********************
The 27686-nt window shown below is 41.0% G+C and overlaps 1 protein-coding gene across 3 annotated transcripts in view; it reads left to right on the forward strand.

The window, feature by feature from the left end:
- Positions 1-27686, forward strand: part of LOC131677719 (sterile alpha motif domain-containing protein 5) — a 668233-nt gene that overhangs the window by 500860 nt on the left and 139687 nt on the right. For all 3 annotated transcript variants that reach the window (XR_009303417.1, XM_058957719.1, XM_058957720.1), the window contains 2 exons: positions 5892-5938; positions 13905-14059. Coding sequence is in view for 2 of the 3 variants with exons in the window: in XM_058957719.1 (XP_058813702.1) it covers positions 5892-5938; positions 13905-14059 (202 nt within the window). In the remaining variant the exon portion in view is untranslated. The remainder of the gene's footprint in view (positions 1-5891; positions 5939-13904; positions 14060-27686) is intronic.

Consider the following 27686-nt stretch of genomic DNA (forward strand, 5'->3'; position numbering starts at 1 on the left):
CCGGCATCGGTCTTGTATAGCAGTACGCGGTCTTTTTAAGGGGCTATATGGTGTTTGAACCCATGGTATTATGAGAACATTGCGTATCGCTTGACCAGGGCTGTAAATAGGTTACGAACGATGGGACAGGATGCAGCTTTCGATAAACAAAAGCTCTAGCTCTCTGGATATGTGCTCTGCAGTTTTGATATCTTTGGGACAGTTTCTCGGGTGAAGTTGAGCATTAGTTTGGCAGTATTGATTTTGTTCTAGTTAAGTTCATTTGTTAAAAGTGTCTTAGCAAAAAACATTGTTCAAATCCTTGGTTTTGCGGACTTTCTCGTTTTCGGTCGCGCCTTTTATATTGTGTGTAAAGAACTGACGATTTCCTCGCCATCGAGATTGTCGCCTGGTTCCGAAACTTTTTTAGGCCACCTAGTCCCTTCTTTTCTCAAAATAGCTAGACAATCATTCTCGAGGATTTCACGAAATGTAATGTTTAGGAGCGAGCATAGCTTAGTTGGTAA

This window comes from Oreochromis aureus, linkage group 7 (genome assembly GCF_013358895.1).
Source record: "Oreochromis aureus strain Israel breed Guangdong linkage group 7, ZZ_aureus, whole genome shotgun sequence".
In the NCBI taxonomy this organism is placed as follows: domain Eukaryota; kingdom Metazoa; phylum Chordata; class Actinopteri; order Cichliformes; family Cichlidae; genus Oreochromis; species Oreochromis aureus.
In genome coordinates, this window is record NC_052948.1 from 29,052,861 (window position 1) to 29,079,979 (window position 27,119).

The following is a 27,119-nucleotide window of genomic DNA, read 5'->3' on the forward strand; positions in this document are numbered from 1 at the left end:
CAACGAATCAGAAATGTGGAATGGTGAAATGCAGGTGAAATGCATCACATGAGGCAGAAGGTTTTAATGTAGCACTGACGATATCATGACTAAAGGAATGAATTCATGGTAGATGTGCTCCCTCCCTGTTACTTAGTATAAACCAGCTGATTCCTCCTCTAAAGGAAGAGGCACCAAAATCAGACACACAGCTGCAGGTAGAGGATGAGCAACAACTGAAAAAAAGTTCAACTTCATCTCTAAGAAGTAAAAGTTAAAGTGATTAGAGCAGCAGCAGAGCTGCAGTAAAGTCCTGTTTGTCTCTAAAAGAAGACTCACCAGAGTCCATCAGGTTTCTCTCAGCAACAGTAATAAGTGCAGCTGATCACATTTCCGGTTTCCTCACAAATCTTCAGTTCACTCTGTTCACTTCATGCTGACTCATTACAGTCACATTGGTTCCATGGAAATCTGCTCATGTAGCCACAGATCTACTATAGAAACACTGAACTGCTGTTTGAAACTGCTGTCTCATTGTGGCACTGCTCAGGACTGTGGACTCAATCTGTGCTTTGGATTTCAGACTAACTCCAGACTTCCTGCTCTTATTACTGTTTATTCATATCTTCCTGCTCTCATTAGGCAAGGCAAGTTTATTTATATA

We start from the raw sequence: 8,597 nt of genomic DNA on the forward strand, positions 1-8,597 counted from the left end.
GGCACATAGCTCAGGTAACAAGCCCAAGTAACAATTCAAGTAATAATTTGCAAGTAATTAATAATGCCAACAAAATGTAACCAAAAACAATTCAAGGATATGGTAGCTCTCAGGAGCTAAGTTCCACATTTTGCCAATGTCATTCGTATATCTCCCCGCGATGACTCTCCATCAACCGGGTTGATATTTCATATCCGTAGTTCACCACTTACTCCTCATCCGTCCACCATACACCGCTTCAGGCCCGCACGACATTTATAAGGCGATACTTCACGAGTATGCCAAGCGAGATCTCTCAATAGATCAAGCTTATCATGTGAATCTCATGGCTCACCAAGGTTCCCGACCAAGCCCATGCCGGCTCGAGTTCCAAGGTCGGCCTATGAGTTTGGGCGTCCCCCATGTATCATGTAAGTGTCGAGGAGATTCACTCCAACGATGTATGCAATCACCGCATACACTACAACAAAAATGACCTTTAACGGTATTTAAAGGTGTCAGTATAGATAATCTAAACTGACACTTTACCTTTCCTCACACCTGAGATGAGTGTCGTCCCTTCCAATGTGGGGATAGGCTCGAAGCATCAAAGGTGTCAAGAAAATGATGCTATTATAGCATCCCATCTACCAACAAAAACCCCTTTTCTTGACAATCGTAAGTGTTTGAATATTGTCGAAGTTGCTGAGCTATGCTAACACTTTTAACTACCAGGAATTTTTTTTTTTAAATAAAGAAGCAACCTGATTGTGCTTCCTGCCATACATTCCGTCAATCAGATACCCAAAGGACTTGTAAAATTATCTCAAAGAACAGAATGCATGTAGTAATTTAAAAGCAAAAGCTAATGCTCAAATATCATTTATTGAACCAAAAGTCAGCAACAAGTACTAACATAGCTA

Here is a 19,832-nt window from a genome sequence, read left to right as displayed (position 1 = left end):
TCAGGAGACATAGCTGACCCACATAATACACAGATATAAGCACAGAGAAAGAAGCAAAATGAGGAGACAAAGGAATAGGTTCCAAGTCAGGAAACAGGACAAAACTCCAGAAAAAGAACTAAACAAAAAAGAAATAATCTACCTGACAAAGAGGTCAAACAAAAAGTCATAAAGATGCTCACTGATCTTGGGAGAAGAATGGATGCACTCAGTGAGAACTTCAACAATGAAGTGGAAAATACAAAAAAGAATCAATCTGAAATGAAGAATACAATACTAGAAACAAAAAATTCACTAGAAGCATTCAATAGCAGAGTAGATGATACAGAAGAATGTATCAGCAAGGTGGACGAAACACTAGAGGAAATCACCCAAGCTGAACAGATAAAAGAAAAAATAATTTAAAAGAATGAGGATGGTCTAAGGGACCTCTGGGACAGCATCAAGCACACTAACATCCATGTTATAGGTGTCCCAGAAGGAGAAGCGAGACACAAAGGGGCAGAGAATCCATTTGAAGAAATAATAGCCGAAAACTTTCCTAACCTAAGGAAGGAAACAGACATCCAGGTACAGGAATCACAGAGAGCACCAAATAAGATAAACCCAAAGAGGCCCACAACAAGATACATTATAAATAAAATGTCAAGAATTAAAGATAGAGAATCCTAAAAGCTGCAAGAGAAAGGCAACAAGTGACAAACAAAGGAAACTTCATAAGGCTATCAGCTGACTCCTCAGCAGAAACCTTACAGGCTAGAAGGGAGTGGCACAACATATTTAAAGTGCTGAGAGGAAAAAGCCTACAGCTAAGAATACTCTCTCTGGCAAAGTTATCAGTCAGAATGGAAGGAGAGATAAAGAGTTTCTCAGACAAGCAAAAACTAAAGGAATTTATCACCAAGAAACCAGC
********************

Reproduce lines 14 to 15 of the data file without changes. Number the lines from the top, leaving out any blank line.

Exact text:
Here is a 19,832-nt window from a genome sequence, read left to right as displayed (position 1 = left end):
TCAGGAGACATAGCTGACCCACATAATACACAGATATAAGCACAGAGAAAGAAGCAAAATGAGGAGACAAAGGAATAGGTTCCAAGTCAGGAAACAGGACAAAACTCCAGAAAAAGAACTAAACAAAAAAGAAATAATCTACCTGACAAAGAGGTCAAACAAAAAGTCATAAAGATGCTCACTGATCTTGGGAGAAGAATGGATGCACTCAGTGAGAACTTCAACAATGAAGTGGAAAATACAAAAAAGAATCAATCTGAAATGAAGAATACAATACTAGAAACAAAAAATTCACTAGAAGCATTCAATAGCAGAGTAGATGATACAGAAGAATGTATCAGCAAGGTGGACGAAACACTAGAGGAAATCACCCAAGCTGAACAGATAAAAGAAAAAATAATTTAAAAGAATGAGGATGGTCTAAGGGACCTCTGGGACAGCATCAAGCACACTAACATCCATGTTATAGGTGTCCCAGAAGGAGAAGCGAGACACAAAGGGGCAGAGAATCCATTTGAAGAAATAATAGCCGAAAACTTTCCTAACCTAAGGAAGGAAACAGACATCCAGGTACAGGAATCACAGAGAGCACCAAATAAGATAAACCCAAAGAGGCCCACAACAAGATACATTATAAATAAAATGTCAAGAATTAAAGATAGAGAATCCTAAAAGCTGCAAGAGAAAGGCAACAAGTGACAAACAAAGGAAACTTCATAAGGCTATCAGCTGACTCCTCAGCAGAAACCTTACAGGCTAGAAGGGAGTGGCACAACATATTTAAAGTGCTGAGAGGAAAAAGCCTACAGCTAAGAATACTCTCTCTGGCAAAGTTATCAGTCAGAATGGAAGGAGAGATAAAGAGTTTCTCAGACAAGCAAAAACTAAAGGAATTTATCACCAAGAAACCAGC